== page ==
Published: 18 June 2012
Clouds clear for solar power
For a country with so much sunlight, some might think Australia has been slow to adapt its electricity generation mix to include solar power. One of the main reasons for this is solar intermittency.
The 26m high solar concentrator tower at the National Solar Energy Centre, Newcastle: A new study has concluded that the challenge of solar intermittency can be overcome.
Credit: Nick Pitsas/scienceimage
We can’t control when the sun shines or when a cloud passes by. This effect – solar intermittency – adds an additional level of complexity for the electricity market and network in the already delicate balancing act involved in managing the electricity grid.
However, CSIRO and partners now better understand what it will take to manage solar intermittency so it is no longer a barrier to the uptake of large scale solar energy.
In a year-long, world-first study funded by the Australian Solar Institute, CSIRO, together with the Australian Energy Market Operator and the Energy Networks Association, has investigated the concerns around solar intermittency and its impact on electricity systems.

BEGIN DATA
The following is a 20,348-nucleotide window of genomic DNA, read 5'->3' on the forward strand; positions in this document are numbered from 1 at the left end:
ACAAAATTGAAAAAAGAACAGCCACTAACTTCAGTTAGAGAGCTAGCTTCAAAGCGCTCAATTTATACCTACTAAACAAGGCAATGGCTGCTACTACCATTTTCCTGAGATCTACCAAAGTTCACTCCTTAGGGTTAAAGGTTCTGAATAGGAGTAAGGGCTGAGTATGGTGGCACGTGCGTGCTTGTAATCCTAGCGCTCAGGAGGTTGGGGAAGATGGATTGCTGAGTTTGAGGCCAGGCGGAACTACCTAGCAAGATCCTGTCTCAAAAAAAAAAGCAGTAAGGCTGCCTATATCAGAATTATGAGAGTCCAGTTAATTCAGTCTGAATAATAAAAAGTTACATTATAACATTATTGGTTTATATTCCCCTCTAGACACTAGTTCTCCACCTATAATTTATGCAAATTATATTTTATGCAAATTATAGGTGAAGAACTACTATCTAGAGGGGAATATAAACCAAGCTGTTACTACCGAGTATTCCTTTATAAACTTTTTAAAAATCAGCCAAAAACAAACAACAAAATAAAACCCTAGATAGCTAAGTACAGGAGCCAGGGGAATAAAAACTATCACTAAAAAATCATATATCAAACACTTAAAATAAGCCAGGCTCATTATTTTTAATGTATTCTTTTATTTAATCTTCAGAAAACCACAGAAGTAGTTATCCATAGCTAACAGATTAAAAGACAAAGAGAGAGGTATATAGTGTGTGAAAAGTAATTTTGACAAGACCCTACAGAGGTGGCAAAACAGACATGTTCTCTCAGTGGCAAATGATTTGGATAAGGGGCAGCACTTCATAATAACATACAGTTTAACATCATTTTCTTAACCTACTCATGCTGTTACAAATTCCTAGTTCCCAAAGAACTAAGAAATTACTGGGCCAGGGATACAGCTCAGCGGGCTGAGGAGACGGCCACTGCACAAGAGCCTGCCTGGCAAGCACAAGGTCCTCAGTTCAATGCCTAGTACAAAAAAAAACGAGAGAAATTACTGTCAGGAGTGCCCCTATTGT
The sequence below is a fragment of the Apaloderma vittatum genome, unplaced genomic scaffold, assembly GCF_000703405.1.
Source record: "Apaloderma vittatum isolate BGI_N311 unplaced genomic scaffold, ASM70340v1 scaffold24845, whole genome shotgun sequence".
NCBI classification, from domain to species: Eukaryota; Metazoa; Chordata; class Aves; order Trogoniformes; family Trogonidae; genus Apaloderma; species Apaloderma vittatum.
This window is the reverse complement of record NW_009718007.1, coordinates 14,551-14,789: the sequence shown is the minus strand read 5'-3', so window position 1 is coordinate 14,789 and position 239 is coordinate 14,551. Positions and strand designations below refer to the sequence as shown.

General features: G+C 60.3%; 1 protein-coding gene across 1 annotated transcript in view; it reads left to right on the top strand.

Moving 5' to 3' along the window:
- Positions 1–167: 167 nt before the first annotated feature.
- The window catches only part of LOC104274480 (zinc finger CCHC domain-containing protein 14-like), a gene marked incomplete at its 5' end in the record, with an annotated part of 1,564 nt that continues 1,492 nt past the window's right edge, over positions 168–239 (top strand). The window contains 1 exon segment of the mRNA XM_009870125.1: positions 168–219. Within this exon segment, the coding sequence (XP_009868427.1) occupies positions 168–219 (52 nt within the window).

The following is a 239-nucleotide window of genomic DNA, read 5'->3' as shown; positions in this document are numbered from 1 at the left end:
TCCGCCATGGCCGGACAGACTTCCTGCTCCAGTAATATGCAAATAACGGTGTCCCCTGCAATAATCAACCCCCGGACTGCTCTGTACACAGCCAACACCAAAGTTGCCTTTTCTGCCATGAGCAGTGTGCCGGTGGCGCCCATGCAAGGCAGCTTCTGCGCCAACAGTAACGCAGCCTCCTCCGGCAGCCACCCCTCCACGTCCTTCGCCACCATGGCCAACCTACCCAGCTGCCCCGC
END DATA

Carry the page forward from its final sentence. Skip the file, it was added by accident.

During the project it was found that in some cases local utilities do limit solar power generation because they fear that adding solar power to the grid will make it harder to manage their electricity system.
The report, ‘Solar intermittency: Australia’s clean energy challenge’, is now available and demonstrates that there are no insurmountable barriers to increasing the use of large scale solar energy in the national grid.
The key findings include:
We can ‘fix’ intermittency. With knowledge and tools, such as solar forecasting and energy management, CSIRO can provide the information required to manage solar intermittency.
We need a customised approach. There is no global consensus on managing solar intermittency. It is not uniform and different sites, regions and countries require individual solutions. Local research and demonstration pilots are required. Australia has a unique electricity network and we need unique solutions.
We need a highly flexible electricity grid. If large amounts of solar energy are to be used as a power source in the future, the electricity grid has to be designed or adapted for renewable energy sources, while keeping network costs low.
From this study, CSIRO now has the foundation research required to help Australia’s electricity and solar industries cost effectively manage solar intermittency.